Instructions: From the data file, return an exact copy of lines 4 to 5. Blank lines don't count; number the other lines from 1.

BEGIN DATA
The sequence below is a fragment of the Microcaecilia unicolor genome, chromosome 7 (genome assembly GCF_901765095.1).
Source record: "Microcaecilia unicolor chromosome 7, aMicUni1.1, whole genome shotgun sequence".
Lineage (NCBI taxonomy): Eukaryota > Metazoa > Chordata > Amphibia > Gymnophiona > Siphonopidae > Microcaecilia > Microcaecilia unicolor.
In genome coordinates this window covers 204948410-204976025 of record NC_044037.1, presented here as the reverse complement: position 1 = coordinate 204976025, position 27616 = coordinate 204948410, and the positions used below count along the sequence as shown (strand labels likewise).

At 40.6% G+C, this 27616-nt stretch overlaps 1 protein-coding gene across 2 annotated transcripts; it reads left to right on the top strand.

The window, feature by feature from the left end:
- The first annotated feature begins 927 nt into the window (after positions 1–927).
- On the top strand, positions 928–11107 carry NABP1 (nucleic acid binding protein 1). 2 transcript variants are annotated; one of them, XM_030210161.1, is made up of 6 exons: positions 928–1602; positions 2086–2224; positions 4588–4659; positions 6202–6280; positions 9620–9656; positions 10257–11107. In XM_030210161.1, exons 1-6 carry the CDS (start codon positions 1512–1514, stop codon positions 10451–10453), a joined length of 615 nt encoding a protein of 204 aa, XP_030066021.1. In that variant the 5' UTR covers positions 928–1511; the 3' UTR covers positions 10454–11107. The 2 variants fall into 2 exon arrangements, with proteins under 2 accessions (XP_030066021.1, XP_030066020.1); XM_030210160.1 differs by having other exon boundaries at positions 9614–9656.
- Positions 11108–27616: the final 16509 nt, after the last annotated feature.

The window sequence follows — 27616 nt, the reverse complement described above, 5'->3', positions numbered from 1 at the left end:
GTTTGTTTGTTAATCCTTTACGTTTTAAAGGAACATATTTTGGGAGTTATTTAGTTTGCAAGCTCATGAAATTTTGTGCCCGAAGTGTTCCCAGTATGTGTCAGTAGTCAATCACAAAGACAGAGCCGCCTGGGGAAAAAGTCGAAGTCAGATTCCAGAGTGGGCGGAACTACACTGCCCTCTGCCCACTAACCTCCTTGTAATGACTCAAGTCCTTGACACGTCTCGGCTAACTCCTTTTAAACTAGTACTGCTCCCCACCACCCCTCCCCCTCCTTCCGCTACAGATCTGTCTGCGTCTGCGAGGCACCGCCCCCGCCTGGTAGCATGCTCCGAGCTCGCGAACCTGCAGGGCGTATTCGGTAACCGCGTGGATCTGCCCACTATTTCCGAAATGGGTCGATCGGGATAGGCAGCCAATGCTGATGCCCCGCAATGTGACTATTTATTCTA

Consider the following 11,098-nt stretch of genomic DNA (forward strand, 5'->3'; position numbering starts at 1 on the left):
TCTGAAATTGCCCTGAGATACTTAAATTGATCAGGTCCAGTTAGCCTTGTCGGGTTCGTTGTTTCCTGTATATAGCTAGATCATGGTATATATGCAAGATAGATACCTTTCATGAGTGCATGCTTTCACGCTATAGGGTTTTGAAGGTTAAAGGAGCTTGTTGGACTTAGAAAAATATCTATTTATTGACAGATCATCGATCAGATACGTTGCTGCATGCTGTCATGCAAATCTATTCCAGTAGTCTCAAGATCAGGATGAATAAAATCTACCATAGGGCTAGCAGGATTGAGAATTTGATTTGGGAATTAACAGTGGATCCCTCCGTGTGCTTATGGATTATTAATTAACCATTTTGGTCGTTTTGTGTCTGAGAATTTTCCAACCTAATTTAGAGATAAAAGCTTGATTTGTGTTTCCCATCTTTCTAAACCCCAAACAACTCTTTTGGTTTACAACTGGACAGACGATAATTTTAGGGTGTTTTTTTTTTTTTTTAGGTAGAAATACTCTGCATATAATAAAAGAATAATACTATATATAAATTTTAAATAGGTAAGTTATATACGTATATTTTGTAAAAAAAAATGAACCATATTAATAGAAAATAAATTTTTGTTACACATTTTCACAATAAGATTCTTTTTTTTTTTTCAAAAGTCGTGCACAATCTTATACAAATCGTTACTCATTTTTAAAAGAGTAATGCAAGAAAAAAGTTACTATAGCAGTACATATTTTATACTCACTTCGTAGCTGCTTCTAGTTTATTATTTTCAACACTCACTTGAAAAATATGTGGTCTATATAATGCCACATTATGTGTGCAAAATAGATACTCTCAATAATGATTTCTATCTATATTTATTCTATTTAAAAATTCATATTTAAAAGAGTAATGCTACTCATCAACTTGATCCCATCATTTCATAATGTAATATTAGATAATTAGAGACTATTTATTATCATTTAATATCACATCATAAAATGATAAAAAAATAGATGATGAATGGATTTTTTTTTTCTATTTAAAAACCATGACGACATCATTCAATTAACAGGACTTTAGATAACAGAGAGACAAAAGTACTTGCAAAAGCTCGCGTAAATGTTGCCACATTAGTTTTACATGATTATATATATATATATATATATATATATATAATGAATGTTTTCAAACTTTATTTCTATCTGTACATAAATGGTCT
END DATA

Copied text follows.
In genome coordinates this window covers 204948410-204976025 of record NC_044037.1, presented here as the reverse complement: position 1 = coordinate 204976025, position 27616 = coordinate 204948410, and the positions used below count along the sequence as shown (strand labels likewise).

At 40.6% G+C, this 27616-nt stretch overlaps 1 protein-coding gene across 2 annotated transcripts; it reads left to right on the top strand.